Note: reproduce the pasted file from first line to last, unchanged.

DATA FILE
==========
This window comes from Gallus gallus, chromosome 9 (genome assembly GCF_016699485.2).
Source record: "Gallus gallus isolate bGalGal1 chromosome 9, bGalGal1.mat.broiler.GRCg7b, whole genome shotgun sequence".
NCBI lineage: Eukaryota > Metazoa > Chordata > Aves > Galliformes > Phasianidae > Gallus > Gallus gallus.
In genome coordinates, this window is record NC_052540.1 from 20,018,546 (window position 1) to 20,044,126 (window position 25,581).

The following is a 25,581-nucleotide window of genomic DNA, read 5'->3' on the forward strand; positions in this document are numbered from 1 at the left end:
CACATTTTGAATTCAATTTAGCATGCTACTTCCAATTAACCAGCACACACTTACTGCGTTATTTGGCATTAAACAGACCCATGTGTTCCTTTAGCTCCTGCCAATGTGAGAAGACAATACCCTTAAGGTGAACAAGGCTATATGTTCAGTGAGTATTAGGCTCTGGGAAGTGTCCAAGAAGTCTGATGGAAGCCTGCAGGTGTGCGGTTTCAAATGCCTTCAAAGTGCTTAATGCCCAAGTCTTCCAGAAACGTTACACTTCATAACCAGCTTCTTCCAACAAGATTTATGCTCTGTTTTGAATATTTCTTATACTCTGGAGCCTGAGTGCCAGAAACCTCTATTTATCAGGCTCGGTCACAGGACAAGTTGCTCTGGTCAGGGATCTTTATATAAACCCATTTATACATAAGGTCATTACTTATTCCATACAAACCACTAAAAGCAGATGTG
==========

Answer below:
This window comes from Gallus gallus, chromosome 9 (genome assembly GCF_016699485.2).
Source record: "Gallus gallus isolate bGalGal1 chromosome 9, bGalGal1.mat.broiler.GRCg7b, whole genome shotgun sequence".
NCBI lineage: Eukaryota > Metazoa > Chordata > Aves > Galliformes > Phasianidae > Gallus > Gallus gallus.
In genome coordinates, this window is record NC_052540.1 from 20,018,546 (window position 1) to 20,044,126 (window position 25,581).

The following is a 25,581-nucleotide window of genomic DNA, read 5'->3' on the forward strand; positions in this document are numbered from 1 at the left end:
CACATTTTGAATTCAATTTAGCATGCTACTTCCAATTAACCAGCACACACTTACTGCGTTATTTGGCATTAAACAGACCCATGTGTTCCTTTAGCTCCTGCCAATGTGAGAAGACAATACCCTTAAGGTGAACAAGGCTATATGTTCAGTGAGTATTAGGCTCTGGGAAGTGTCCAAGAAGTCTGATGGAAGCCTGCAGGTGTGCGGTTTCAAATGCCTTCAAAGTGCTTAATGCCCAAGTCTTCCAGAAACGTTACACTTCATAACCAGCTTCTTCCAACAAGATTTATGCTCTGTTTTGAATATTTCTTATACTCTGGAGCCTGAGTGCCAGAAACCTCTATTTATCAGGCTCGGTCACAGGACAAGTTGCTCTGGTCAGGGATCTTTATATAAACCCATTTATACATAAGGTCATTACTTATTCCATACAAACCACTAAAAGCAGATGTG